So, with the heatwave well and truly entrenched I made my way to the arena for the first full Bloodstock day and my first main stage band of the weekend, Heart of a coward.
As I stood in the pit awaiting their arrival, I looked around and their seemed to be a lot of like-minded people as a fairly large crowd had amassed for these metalcore stalwarts and then, BAM, we were hit as if a grenade had just gone off as the band hit the stage running. Again, a fairly brief set which is understandable for a slot so early in the day, but it was well used and included material from across four Heart of a Coward albums, with more weight being given to ‘The Disconnect’ and ‘Deliverance’ than the other two albums being represented.
The energy from Tasan et al was impressive and the circle pits didn’t seem to get the memo re how early in the day it was. They were barbaric and energetic from the start of the set right through to the closing bars of ‘Deadweight’, each member of the band poured their heart and soul into the set which only added to the passion and power which was delivered to the crowd stood before the mammoth bloodstock stage, each member of the crowd lapping it up with hunger and desire a plenty. As the band turned and bowed out with success and victory, this had been one wake up call like no other, a resounding triumph and one the Milton Keynes heavyweights can definitely be proud of.
After a short intermission I was back at the main stage to catch the epic doom trade of Sorcerer and we were met with a huge flag being held aloft the mighty figure of Engberg and then they launched headfirst into the set. Opening with ‘Persecution’ and then throwing in big hitters, ‘Sirens’ and ‘Abandoned By The Gods,’ the set was a joy from start to finish. With a career spanning over 30 years it would always be a tough ask to fit the Sorcerer life into a mere 40 minutes but they ensured that we were treated to 40 minutes of energy and precision, the crunchy and behemothic doom ridden beats and chords overflowed from the stage, melody infused prog and classic metal riffs battered your senses, all of which felt as fresh and relevant as they did 30 years ago. Having been witness to this set it’s hard to believe how this is the first-time Sorcerer have ever played these English shores and if you missed them this time round, you definitely need to be sure to catch them next time they are in town.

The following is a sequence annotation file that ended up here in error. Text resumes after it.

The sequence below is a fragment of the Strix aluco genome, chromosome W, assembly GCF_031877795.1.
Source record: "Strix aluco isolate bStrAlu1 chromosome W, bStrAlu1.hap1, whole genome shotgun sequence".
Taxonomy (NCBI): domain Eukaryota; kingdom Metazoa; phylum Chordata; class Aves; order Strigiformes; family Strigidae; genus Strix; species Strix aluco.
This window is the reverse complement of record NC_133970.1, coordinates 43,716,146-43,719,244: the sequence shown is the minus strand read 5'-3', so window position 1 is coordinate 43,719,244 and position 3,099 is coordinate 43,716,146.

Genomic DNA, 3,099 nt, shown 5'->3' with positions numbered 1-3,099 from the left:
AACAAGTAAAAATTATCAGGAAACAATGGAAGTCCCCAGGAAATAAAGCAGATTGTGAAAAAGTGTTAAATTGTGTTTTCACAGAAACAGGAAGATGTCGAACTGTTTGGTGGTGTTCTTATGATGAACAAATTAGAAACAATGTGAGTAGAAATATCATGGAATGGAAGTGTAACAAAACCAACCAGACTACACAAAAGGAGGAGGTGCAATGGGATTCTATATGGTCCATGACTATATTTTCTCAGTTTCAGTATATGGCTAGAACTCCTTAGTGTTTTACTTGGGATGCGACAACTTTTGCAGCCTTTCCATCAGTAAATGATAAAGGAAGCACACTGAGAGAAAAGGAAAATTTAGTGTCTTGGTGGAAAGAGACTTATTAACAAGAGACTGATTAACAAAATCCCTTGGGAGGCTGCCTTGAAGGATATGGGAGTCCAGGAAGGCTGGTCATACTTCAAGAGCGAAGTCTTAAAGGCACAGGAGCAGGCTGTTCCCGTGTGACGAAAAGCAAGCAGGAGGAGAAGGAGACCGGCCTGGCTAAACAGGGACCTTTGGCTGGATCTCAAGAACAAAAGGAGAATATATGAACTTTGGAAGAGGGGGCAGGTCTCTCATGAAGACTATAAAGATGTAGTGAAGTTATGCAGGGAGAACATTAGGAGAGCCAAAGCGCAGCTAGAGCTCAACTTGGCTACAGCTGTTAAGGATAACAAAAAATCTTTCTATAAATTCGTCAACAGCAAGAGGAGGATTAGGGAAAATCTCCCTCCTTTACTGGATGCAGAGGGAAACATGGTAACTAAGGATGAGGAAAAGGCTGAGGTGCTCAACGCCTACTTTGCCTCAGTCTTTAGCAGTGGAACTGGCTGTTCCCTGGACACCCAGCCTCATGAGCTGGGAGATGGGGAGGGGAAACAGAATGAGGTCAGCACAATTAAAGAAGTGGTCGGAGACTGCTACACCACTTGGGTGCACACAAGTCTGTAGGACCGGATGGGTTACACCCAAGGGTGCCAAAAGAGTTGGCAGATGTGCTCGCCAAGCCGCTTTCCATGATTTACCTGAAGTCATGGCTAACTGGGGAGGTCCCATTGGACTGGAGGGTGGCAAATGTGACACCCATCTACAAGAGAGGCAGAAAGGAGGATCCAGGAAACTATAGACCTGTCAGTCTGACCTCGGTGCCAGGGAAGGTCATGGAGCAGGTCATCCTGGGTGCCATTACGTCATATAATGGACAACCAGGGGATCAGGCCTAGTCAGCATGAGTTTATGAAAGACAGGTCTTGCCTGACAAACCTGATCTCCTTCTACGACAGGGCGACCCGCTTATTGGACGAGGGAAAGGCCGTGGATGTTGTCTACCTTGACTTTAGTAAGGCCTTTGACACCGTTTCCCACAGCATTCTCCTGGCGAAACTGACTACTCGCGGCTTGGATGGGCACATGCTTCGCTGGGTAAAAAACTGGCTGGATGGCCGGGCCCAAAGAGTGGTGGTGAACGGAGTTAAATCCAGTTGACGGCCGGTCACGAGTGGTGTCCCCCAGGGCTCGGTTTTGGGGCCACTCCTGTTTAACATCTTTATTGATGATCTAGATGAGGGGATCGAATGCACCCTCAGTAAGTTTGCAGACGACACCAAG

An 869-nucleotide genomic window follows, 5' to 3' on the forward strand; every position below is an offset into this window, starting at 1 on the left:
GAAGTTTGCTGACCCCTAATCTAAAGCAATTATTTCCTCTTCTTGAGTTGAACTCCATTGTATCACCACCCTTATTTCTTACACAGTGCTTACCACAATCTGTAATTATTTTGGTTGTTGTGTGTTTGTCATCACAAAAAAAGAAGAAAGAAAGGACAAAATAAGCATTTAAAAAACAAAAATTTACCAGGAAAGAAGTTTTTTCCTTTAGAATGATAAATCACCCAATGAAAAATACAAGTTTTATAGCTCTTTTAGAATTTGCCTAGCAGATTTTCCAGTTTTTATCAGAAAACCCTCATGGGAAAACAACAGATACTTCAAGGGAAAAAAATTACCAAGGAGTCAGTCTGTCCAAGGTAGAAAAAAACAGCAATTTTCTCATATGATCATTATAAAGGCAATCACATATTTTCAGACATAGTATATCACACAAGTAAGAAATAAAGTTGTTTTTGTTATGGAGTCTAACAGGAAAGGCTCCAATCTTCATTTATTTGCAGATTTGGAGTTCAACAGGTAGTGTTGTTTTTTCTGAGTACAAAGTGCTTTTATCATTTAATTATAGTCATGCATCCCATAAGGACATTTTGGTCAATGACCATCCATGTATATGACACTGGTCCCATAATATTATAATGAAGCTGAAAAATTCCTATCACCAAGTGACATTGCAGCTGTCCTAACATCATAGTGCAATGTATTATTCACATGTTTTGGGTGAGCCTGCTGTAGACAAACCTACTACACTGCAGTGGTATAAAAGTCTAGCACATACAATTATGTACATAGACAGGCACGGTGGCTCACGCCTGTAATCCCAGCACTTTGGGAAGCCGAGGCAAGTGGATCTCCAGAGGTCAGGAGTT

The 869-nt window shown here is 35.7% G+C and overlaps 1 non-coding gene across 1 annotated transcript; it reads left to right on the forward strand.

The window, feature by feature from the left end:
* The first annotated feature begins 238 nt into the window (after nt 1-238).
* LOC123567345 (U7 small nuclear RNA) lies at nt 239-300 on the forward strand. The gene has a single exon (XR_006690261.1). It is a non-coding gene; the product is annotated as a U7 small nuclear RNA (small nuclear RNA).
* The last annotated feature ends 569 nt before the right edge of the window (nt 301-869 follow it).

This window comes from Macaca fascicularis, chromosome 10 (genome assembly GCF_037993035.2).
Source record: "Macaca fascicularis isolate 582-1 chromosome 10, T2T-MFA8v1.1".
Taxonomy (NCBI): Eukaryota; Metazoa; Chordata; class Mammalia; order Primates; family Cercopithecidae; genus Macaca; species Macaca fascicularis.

Mid-afternoon on a Friday and what more could you ask for than some crushing metal, direct from Delhi, courtesy of Bloodywood and wow, did they mean business. From the moment they appeared in the blistering sun to the moment they bowed out and bid us a fond farewell they were enigmatic and powerful in equal measures. They showcased, and for many of us introduced us to our first meeting with, many an Indian folk instrument such as the dhol, the tumbl and the melancholic flute, each used with devastating effect and naturally sitting alongside more familiar guitars and drums with ease as if regular brothers in arms. The power these guys generated was mesmerising and impressive, each component being delivered with true dedication, authority and muscle and conjuring up a true party atmosphere, but one with true grit and determination. These are definitely one to add to the ‘discoveries’ for me and one I will be checking out next time they decide to tour our towns and cities.